Red States With Blues States and Ahead of Congress on Weather
|July 21, 2014||Posted by Staff under Uncategorized|
This 2014 excerpt of EcoWatch, Jly 15, is by Elliott Negin of the Union of Concerned Scientists.
A majority or plurality of residents in red congressional districts and states disagreed with their blue district and state counterparts on gun control, abortion, and gay rights.
But approximately 80 percent of both blue and red district respondents agree that the U.S. has “a responsibility to take steps to deal with climate change.”
Americans are prepared to make modest sacrifices to avoid the worst consequences of global warming. And slim majorities —- 54.7 in blue districts and 51.5 percent in red districts —- say “climate change should be given priority even if it causes slower economic growth and loss of jobs.”
Yet Congress is more concerned about protecting special interests than the public interest. Since 2004, utilities and fossil fuel industries have spent more than $2.6 billion to lobby Capitol Hill. Over that time, Congress has beaten back attempts to put an end to the nearly $5 billion in annual tax breaks and subsidies afforded the oil and gas industry.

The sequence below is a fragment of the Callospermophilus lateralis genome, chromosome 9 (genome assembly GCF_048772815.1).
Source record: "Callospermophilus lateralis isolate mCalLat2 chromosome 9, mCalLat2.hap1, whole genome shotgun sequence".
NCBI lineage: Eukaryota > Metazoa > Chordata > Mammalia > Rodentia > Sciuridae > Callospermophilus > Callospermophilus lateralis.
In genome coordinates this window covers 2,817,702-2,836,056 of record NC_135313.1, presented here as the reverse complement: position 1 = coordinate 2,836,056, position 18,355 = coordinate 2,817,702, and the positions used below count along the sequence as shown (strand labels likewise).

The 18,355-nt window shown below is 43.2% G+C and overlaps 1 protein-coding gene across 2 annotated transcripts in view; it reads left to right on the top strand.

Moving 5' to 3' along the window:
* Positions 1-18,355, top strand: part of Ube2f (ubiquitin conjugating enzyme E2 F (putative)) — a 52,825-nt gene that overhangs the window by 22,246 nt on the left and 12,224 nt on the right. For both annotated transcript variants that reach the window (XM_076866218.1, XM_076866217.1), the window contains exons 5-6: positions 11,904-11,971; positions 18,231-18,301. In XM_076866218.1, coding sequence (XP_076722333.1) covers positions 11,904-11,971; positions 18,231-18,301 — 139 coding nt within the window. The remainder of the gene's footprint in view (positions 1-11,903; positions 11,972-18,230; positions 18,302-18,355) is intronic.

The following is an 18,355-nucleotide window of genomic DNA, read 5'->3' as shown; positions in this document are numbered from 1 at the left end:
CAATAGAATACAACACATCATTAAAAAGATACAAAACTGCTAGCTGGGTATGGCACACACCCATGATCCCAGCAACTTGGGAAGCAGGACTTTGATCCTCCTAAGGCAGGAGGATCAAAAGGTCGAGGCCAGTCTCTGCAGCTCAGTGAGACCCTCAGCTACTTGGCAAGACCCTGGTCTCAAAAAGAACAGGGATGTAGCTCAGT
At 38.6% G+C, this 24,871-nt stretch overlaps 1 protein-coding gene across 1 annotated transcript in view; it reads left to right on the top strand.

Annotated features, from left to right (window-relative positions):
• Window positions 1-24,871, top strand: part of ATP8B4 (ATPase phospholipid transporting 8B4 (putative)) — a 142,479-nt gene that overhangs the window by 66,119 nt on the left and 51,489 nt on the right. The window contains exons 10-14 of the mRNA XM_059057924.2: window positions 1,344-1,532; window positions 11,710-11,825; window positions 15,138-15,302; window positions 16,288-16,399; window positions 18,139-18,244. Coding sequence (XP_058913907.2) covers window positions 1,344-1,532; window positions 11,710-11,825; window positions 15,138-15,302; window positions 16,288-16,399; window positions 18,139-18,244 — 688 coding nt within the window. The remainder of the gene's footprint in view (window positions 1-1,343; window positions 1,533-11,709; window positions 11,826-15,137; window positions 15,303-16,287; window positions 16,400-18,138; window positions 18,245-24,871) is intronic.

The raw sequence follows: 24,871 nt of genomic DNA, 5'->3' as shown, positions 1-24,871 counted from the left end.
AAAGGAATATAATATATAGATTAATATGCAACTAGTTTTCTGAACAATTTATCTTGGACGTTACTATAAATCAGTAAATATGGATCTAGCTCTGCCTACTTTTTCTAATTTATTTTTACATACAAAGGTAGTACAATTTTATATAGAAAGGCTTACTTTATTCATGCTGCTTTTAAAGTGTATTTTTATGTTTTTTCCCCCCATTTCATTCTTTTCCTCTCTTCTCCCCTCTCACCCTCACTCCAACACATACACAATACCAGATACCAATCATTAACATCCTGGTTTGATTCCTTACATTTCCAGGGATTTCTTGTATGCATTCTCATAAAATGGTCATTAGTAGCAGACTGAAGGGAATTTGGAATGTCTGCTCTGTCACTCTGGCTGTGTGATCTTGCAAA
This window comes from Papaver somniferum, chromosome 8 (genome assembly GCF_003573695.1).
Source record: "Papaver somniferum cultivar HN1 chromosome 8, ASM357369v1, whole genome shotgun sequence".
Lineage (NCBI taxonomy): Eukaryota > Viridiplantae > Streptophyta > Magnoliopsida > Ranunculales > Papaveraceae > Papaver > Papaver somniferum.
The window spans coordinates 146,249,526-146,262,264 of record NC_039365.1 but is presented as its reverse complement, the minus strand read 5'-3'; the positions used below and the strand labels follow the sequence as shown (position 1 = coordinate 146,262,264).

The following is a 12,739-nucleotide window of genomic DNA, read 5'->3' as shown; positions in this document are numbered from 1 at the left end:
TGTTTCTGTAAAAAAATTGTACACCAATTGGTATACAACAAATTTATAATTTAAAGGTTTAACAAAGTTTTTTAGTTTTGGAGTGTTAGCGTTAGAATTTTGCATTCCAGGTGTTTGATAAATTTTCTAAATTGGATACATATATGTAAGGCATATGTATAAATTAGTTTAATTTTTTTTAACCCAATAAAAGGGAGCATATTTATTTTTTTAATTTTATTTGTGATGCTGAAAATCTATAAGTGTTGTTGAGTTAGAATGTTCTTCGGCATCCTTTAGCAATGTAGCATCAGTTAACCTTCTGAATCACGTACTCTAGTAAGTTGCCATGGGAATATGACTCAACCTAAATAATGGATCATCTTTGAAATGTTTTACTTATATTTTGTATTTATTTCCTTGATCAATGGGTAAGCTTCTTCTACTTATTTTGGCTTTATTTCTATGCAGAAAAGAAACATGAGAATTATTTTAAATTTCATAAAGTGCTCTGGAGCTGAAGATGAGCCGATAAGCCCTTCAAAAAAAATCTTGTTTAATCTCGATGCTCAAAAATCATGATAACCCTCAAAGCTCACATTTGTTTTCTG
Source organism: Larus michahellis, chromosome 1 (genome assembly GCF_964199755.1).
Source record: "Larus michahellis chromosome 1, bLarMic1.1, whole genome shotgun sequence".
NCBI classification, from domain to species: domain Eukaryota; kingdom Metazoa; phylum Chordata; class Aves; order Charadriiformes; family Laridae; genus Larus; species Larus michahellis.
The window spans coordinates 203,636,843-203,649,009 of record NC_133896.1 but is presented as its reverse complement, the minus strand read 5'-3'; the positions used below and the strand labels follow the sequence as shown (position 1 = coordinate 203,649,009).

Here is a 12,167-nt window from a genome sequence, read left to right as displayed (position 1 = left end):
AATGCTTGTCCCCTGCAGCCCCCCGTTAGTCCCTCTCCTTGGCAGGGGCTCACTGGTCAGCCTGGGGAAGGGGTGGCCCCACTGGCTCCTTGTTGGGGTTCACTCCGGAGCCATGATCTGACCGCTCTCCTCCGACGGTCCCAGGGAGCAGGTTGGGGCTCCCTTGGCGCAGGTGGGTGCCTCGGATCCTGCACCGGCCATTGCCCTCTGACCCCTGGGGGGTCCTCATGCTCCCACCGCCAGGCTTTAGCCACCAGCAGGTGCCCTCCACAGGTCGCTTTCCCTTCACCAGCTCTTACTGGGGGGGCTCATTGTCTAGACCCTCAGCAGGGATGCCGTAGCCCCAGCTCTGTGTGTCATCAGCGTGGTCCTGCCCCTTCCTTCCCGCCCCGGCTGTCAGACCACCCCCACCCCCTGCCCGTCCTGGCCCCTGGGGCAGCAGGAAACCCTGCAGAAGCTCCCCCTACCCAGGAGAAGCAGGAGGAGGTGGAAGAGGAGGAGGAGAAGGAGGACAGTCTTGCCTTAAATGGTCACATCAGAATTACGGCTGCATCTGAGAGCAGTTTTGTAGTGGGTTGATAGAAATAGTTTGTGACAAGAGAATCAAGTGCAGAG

South Florida, a red state, is already dealing with routine flooding from high tides and heavy rainfalls. Sea levels off the coast have jumped 5 to 8 inches over the last 50 years. Elsewhere, Americans have been grappling with prolonged droughts, extreme precipitation, and heat waves.
Ed. Notes: People in general are often ahead of politicians on many issues, such as socialized medical insurance (which might be better than the present US system but not as good as, say, a more open, competent, and competitive system). Because people can be enlightened while politicians are not, that makes it a mistake to view the pronouncements of government officials as the only reality while ignoring the values and openness of one’s neighbors. If do-gooders want to really change the world, they will have to focus less of their energy on their opponents and more on you and me. Instead of us being ignored by the powers-that-be, we must ignore them and pay attention to ourselves, creating a reality that anyone who wants to be in power can not ignore. According to thinkers like Gandhi and Margaret Mead, that’s the only way fundamental policies — like major pocketbook issues — can ever change.